Having never attended summer camp as a kid, choosing one for my kids was initially a process of trial and error with our family trying several and eventually letting the kids decide which they liked best.
When my oldest child son was ready to attend an all-day summer camp we sent him to several different ones over the course of several summers. They included Destination Science, the East Valley YMCA summer camps, theme camps offered by the City of San Jose, (Lego robotics and cooking camp) and Camp Galileo. That was more than five years ago, and I now have three kids who are old enough to attend summer camp.
Every summer they always say they want to be at Camp Galileo. I ask them why and they say because they get to use their creativity and the team leaders are always positive.
Each summer, there are four different art and science themes. Last year one of the themes was "Lost in the Forbidden City," where the kids learned about ancient Chinese art and history. Another was "Detective in Paris," where they learned about French art and the science of sleuthing. Also, each day there is a silly theme assigned and the kids can dress up in costume if they want.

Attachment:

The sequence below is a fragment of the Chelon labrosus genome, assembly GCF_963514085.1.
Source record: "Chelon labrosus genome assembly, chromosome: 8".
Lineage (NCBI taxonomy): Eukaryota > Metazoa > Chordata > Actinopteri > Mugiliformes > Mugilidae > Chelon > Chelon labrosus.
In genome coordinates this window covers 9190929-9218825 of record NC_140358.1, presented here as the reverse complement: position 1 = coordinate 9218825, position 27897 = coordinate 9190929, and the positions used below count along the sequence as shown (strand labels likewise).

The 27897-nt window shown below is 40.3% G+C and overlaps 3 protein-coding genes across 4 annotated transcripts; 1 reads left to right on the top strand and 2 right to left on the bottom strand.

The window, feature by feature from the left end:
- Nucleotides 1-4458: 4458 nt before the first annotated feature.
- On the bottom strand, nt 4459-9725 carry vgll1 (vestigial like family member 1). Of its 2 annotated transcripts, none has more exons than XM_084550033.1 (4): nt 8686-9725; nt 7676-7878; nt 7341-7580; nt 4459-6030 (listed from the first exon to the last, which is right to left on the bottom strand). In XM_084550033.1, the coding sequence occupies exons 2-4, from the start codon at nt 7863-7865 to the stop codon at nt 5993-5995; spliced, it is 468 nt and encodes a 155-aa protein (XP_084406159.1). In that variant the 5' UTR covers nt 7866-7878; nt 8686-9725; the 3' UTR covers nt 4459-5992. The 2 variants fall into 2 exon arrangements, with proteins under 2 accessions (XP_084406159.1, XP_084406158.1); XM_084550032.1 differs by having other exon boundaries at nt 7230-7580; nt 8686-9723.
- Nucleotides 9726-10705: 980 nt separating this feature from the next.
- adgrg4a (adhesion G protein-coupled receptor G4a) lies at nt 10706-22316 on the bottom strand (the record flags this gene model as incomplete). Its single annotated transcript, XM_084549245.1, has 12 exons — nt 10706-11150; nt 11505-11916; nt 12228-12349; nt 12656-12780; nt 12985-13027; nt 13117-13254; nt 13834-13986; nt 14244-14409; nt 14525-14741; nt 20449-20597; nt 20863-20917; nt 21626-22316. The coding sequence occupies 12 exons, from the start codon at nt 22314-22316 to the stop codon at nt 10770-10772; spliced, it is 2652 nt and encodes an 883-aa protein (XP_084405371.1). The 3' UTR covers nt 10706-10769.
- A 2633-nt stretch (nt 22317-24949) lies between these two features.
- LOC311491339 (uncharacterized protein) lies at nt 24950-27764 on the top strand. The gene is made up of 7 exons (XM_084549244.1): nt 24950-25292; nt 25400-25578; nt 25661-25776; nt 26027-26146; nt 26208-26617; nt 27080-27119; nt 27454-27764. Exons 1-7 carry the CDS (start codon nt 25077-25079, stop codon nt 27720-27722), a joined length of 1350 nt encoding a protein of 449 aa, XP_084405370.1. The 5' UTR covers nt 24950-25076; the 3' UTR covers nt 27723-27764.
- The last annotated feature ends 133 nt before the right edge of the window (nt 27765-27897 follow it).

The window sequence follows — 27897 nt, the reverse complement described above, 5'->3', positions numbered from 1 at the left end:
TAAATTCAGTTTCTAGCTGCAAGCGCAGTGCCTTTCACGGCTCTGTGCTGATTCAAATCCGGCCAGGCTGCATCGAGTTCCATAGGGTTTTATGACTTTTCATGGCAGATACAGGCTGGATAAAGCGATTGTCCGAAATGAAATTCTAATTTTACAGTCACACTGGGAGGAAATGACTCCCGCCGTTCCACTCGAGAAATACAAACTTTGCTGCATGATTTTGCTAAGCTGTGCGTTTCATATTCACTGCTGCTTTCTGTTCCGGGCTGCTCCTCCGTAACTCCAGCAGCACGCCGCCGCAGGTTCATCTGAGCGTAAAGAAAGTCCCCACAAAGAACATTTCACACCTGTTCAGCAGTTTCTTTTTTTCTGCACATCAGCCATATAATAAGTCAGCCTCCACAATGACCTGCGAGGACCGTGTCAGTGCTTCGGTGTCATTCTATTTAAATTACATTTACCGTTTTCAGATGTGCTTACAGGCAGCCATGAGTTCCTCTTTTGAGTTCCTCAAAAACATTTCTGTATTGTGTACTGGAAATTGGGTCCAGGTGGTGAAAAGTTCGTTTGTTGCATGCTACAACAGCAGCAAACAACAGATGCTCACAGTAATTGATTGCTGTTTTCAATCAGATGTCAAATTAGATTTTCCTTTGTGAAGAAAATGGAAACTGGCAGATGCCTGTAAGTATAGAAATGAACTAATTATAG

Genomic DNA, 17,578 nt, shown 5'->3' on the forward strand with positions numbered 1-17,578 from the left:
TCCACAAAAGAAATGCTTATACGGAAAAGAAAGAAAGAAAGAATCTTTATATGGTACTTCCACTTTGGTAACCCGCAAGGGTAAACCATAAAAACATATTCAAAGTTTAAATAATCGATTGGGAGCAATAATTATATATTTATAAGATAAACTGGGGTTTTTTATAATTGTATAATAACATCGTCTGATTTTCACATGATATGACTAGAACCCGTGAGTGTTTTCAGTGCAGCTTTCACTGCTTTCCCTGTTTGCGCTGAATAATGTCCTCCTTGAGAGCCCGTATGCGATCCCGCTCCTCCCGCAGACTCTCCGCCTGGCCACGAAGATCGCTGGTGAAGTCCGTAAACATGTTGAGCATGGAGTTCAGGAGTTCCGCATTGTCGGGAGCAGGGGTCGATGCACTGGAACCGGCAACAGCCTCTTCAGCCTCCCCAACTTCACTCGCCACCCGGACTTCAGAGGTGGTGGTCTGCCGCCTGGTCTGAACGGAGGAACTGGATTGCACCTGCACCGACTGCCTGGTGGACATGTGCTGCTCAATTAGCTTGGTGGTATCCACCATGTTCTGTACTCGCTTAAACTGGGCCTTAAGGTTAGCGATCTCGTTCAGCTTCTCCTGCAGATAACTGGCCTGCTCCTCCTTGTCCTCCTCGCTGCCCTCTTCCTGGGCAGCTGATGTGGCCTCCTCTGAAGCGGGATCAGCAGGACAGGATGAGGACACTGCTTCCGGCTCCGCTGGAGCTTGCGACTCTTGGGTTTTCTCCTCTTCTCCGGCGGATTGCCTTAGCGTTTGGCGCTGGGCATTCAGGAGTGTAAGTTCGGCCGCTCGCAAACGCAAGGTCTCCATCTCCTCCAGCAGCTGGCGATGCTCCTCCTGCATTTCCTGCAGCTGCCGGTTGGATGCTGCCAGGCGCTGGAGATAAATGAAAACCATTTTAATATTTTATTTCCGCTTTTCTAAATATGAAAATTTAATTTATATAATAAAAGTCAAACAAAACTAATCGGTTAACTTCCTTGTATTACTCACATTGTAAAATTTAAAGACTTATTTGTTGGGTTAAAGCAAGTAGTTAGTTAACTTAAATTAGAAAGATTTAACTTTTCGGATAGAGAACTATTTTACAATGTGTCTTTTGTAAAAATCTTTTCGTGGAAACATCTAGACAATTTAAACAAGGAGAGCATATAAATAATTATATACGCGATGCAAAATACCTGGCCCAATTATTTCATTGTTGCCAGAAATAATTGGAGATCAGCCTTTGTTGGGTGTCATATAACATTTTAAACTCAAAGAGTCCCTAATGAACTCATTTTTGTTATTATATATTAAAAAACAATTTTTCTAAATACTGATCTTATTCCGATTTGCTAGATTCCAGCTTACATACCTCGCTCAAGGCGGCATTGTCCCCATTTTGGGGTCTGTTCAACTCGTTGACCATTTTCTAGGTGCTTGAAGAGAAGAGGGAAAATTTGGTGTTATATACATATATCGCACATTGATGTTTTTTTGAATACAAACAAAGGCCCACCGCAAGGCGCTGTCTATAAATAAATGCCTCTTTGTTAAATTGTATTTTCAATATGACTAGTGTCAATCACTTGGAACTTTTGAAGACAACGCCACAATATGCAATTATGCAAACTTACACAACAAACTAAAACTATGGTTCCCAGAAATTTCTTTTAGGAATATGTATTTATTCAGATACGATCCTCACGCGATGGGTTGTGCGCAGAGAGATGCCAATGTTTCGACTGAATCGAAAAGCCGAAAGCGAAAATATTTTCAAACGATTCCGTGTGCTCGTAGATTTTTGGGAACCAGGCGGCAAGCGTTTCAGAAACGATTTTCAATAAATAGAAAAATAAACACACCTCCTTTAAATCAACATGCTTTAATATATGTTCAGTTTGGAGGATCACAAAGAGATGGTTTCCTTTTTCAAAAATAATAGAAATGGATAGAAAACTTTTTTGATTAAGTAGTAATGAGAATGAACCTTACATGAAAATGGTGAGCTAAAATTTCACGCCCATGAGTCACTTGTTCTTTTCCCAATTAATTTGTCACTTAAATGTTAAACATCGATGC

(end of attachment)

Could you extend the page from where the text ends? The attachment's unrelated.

Many of the camp leaders return each year so they know my kids by name. My kids don't have to start all over again, getting to know the staff and feeling comfortable being themselves.
Having quality staff that is engaged is important when we consider a camp. At one camp, my son complained that the leaders spent more time telling what he couldn't do rather than what he could. Some of the staff there seemed bored.
What blew me away about Camp Galileo was that my kids just couldn't stop talking about their day when I picked them up afterward. My son last summer talked constantly about the go-cart he was building at Galileo Summer Quest.
Every summer I am confident that my kids are well cared for and they are enjoying what they're learning. When they come away from camp, they have learned principles of science, art appreciation and history.
I've heard some parents say that it's expensive. My response is that the kids at Galileo are getting a lot more than a week of babysitting. And really, it's not that much more expensive than other camps. I am getting a higher quality program and staff at Galileo.
Throughout the week the kids are learning to work with fellow campers on joint and individual projects. They learn to brainstorm ideas, then are turned loose to innovate and make their ideas reality. If it doesn't work, that's OK. They are taught to not give up. That it's all a process.
On Fridays, parents are invited to an open house to see what their kids have done. It's a great way to close up the week with a skit, and it is always fun to see the magical rubber chicken get the kids to shush, cheer, and dance in unison. Camp Galileo has become a summer tradition for our family in addition to our annual camping trips.-Nancy, parent of Camp Galileo San Carlos camper